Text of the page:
Annual walk to raise funds for suicide-prevention research and outreach, operated by the American Foundation for Suicide Prevention (AFSP). This is a beautiful way to honor your lost loved one: You devote just one day to walk, with other survivors, to support one another and raise awareness of mental health. I brought a photograph of Jacob and wore colored beads to show my relationship to the person I lost, and it felt great to do something concrete and active on his behalf.
Parents of Suicides and Friends & Families of Suicides (POS-FFOS)
This website provides a public message board called Suicide Grief Support Forum, a listserv for parents, a separate listserv for others, and an online chat room for survivors of suicide loss.
Preventing Suicide: How to Start a Survivors’ Group
This manual discusses the needs of suicide survivors and the ways in which self-help groups can help. It also provides guidance on how to establish and run a survivors’ support group.
RecoverHe online course for men
Therapist and EMDR specialist Megan McQuary offers a 12-week online course, available anytime, that helps increase self-understanding and self-esteem along with communication skills.
Resources for Survivor Support Groups and Programs Pathways to Purpose and Hope
Guide for creating a support program for survivors of suicide loss that offers a variety of services on a long-term basis. It is designed to help any layperson start a new program or enhance an existing one. It provides instructions for developing an agency brochure, database, and website; welcoming new families; facilitating support meetings; compiling a newsletter; and other services. It also includes chapters on communications, finances and fundraising, training, governance, and evaluation, as well as sample forms and handouts.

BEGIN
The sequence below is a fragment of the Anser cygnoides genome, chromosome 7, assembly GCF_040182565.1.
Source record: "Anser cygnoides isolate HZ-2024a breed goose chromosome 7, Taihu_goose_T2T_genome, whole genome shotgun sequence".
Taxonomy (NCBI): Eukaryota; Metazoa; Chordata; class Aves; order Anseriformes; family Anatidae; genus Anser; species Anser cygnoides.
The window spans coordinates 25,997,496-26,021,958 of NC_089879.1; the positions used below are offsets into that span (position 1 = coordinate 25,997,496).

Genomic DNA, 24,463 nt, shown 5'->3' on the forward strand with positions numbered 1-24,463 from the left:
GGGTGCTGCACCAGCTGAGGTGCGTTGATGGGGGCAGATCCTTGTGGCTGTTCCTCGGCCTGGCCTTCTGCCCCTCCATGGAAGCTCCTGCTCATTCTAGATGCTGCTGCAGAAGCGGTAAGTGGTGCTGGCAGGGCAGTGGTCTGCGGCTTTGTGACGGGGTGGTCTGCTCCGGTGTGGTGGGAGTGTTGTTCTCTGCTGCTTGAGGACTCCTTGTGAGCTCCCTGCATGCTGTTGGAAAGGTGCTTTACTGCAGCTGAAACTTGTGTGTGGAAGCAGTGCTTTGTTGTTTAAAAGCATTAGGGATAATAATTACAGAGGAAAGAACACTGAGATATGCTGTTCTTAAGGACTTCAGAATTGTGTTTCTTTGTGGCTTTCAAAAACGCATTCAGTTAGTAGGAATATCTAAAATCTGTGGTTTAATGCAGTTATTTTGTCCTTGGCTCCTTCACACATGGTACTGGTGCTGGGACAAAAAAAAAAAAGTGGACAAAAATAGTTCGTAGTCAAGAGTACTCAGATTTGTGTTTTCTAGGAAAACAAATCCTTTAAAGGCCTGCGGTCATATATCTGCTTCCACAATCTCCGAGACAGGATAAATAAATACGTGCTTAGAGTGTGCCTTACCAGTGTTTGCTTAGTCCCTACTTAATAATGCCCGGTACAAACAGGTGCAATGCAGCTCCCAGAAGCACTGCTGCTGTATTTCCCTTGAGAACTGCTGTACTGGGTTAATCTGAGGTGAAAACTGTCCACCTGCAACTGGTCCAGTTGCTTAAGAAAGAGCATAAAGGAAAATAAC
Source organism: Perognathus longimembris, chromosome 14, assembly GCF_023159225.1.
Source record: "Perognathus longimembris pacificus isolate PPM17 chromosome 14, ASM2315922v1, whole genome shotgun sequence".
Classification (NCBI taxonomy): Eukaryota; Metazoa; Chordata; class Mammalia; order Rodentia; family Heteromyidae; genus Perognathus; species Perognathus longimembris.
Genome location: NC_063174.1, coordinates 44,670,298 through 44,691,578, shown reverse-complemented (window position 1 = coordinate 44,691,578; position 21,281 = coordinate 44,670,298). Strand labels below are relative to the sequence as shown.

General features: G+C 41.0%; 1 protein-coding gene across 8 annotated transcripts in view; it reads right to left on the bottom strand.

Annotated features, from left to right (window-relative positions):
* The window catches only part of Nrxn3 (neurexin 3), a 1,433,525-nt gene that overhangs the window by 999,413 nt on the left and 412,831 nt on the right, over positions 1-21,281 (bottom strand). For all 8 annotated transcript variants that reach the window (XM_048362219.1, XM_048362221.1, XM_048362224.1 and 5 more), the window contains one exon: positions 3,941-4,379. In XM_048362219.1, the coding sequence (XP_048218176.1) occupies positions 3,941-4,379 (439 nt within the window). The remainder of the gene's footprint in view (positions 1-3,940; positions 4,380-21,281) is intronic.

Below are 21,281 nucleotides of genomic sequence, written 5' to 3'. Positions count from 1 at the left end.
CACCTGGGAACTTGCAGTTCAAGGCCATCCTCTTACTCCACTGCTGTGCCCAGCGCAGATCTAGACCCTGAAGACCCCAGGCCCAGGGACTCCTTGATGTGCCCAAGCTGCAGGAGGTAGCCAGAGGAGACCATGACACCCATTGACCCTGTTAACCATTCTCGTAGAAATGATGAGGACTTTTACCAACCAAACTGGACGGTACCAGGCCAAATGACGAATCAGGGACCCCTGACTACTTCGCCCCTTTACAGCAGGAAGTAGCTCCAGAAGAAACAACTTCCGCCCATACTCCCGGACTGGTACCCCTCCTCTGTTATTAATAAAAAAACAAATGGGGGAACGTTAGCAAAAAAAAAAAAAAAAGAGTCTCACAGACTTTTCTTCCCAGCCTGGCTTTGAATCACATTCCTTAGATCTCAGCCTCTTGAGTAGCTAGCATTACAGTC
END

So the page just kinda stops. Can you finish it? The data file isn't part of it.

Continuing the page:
SOS: A Handbook for Survivors of Suicide
Available in Spanish at:
Brief handbook to help people who have experienced a loss by suicide cope with their emotions and questions.
Suicide Awareness Voices of Education (SAVE)
SAVE is an organization that focuses on public awareness and education about suicide and suicide prevention. Its website has a section for suicide loss survivors called “Grief Support” (https://www.save.org/what-we-do/ grief-support/) which contains information sheets, personal stories, and a directory of support groups for survivors of suicide loss.
Suicide: Coping with the Loss of a Friend or Loved One
Brief guide to understanding and coping with emotions and questions that arise from losing a friend or loved one to suicide.
Suicide: Finding Hope
This website provides information sheets, a resource list, and a few brief videos for survivors of suicide loss as well as suicide-attempt survivors.
Suicide Prevention Resource Center (SPRC)
SPRC provides information, training, and technical assistance related to suicide and suicide prevention. Its online library has a large number of materials for survivors of suicide loss at:
Surviving a Suicide Loss: A Financial Guide